Nowhere is that more true than in Central Asia. The focal point of the so-called Great Game in the 19th century, a rivalry between the British and Russian empires for influence in the region, Central Asia is now again at the centre of the attention of world powers. Kazakhstan, the largest economy in the region, is a case in point. In early November 2023, French president Emmanuel Macron visited the country with a delegation of French business leaders, resulting in the signature of 17 commercial agreements between France and Kazakhstan worth USD 1.4 billion. A few days later, Turkish president Recep Tayyip Erdoğan visited Astana, Kazakhstan’s capital, to attend the 10th Summit of the Heads of State of the Organization of Turkic States (OTS), an intergovernmental organisation of Turkic-speaking countries which includes Turkey, Azerbaijan and the Central Asian state of Kazakhstan, Kyrgyzstan, and Uzbekistan. The region’s proximity to China and its location between Asia and Europe has also made Central Asia a natural magnet for Chinese investment. To date, China has funded more than 100 projects in Central Asia as part of its so-called “Silk Road Economic Belt”, an infrastructure plan to improve overland routes between China and Europe along the historic silk road traversing Central Asia. As part of this plan, Chinese president Xi Jinping recently pledged USD 3.5 billion in Chinese financial support and grants to Central Asian countries in May 2023.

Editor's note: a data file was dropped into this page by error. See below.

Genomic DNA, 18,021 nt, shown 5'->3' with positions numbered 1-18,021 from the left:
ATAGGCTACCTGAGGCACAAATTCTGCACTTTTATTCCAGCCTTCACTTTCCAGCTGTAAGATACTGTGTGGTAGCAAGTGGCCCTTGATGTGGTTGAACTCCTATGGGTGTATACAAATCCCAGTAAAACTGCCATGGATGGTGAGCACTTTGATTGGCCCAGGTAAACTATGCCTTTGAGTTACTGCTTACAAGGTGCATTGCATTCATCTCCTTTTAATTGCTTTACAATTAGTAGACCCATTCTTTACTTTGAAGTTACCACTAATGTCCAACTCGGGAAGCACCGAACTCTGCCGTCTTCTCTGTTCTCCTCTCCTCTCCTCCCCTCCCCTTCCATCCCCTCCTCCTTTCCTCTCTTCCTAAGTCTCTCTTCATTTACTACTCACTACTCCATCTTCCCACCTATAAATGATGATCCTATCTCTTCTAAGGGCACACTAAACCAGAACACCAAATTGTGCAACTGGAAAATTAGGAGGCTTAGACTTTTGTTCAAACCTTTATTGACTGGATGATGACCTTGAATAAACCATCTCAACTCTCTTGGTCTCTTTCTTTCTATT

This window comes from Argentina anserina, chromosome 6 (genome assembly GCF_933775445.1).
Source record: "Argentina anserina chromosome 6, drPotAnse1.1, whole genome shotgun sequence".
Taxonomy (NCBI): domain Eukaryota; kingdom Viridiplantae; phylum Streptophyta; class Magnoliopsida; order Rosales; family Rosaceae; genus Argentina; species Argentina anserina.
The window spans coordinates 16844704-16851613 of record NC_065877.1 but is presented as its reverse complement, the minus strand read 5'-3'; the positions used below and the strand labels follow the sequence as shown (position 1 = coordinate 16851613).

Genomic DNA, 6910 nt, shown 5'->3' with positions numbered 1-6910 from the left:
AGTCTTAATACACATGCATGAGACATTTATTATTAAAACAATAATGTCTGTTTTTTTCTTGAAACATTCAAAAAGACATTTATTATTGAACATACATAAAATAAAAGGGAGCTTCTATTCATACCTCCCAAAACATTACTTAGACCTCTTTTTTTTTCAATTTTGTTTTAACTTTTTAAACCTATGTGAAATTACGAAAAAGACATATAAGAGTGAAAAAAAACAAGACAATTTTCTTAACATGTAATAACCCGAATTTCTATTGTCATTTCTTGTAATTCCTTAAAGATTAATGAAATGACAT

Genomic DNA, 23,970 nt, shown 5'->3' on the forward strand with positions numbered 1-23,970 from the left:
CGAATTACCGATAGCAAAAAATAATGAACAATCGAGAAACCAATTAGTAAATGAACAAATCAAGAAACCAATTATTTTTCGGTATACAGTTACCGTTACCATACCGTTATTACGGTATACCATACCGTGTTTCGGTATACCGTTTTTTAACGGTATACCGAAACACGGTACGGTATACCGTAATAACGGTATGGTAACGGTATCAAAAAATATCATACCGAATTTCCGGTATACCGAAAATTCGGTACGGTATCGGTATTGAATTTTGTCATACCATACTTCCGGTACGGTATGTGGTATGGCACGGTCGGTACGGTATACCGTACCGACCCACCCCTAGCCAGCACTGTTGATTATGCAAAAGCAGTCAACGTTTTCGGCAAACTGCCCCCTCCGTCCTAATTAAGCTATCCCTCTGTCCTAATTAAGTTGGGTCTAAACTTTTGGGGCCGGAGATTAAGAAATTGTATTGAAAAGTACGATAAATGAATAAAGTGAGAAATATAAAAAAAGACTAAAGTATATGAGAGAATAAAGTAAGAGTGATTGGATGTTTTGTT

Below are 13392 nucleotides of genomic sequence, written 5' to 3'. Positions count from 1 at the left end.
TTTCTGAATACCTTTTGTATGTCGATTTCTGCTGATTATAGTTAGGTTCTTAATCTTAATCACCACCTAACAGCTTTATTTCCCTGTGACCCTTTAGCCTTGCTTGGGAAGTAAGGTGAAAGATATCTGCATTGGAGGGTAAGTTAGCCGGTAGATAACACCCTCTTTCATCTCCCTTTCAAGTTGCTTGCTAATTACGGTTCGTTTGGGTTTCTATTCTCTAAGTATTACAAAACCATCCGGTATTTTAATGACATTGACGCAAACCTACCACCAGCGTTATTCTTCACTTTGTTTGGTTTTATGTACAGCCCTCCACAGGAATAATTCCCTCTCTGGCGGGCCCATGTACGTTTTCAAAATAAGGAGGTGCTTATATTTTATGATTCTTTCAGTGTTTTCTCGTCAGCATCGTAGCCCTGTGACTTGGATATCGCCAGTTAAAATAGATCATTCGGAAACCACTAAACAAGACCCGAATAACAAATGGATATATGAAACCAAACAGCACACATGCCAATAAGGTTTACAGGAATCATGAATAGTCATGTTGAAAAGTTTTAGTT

The EU is now Kazakhstan’s largest trading partner

In this context, France is now looking to tempt some of Russia’s traditional Central Asian partners to look West. International sanctions imposed on Russia since February 2022 have underscored Europe’s need to diversity its energy sources. With its untapped hydrocarbon reserves and potential for renewable energy, Central Asia presents an attractive alternative. In recent years, Kazakhstan has become the third-largest non-OPEC supplier of oil to the European Union after Russia and Norway, accounting for 6% of the EU’s oil imports and 70% of Kazakhstan’s oil exports in 2022. The EU is indeed Kazakhstan’s largest trading partner as the destination for 39% of total Kazakh exports, representing 29.4% of its total trade in 2021. The EU is also the largest foreign investor in Kazakhstan, investing $12 billion in the country in 2022, a 23% increase from 2021.

Kazakhstan is a key energy partner for France